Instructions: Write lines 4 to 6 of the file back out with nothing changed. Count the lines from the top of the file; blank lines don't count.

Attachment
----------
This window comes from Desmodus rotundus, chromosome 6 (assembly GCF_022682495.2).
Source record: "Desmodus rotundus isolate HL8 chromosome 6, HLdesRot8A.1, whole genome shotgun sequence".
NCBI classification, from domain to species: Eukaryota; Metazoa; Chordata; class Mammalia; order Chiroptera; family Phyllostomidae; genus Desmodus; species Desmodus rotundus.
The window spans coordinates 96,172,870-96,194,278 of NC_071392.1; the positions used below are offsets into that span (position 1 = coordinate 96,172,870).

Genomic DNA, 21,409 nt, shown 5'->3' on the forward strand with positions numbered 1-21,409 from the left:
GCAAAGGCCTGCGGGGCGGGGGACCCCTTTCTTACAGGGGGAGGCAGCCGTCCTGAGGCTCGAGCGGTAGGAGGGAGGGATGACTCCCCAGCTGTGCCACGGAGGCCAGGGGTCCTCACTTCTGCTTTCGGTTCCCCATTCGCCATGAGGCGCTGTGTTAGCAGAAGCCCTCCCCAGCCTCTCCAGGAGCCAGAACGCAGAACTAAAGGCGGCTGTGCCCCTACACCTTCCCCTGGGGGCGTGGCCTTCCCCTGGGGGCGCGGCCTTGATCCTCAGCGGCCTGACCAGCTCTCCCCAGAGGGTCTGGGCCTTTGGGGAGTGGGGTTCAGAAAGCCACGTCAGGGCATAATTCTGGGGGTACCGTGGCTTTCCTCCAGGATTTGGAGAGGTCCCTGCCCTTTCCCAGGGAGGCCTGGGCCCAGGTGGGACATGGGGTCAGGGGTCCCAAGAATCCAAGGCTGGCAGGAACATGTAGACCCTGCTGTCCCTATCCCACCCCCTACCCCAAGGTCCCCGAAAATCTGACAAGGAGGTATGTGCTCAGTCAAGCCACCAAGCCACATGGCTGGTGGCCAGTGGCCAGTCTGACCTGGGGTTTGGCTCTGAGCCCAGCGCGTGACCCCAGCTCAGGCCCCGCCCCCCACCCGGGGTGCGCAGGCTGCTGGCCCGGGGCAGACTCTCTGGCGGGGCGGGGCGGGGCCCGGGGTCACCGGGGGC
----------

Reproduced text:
The window spans coordinates 96,172,870-96,194,278 of NC_071392.1; the positions used below are offsets into that span (position 1 = coordinate 96,172,870).

Genomic DNA, 21,409 nt, shown 5'->3' on the forward strand with positions numbered 1-21,409 from the left:
GCAAAGGCCTGCGGGGCGGGGGACCCCTTTCTTACAGGGGGAGGCAGCCGTCCTGAGGCTCGAGCGGTAGGAGGGAGGGATGACTCCCCAGCTGTGCCACGGAGGCCAGGGGTCCTCACTTCTGCTTTCGGTTCCCCATTCGCCATGAGGCGCTGTGTTAGCAGAAGCCCTCCCCAGCCTCTCCAGGAGCCAGAACGCAGAACTAAAGGCGGCTGTGCCCCTACACCTTCCCCTGGGGGCGTGGCCTTCCCCTGGGGGCGCGGCCTTGATCCTCAGCGGCCTGACCAGCTCTCCCCAGAGGGTCTGGGCCTTTGGGGAGTGGGGTTCAGAAAGCCACGTCAGGGCATAATTCTGGGGGTACCGTGGCTTTCCTCCAGGATTTGGAGAGGTCCCTGCCCTTTCCCAGGGAGGCCTGGGCCCAGGTGGGACATGGGGTCAGGGGTCCCAAGAATCCAAGGCTGGCAGGAACATGTAGACCCTGCTGTCCCTATCCCACCCCCTACCCCAAGGTCCCCGAAAATCTGACAAGGAGGTATGTGCTCAGTCAAGCCACCAAGCCACATGGCTGGTGGCCAGTGGCCAGTCTGACCTGGGGTTTGGCTCTGAGCCCAGCGCGTGACCCCAGCTCAGGCCCCGCCCCCCACCCGGGGTGCGCAGGCTGCTGGCCCGGGGCAGACTCTCTGGCGGGGCGGGGCGGGGCCCGGGGTCACCGGGGGC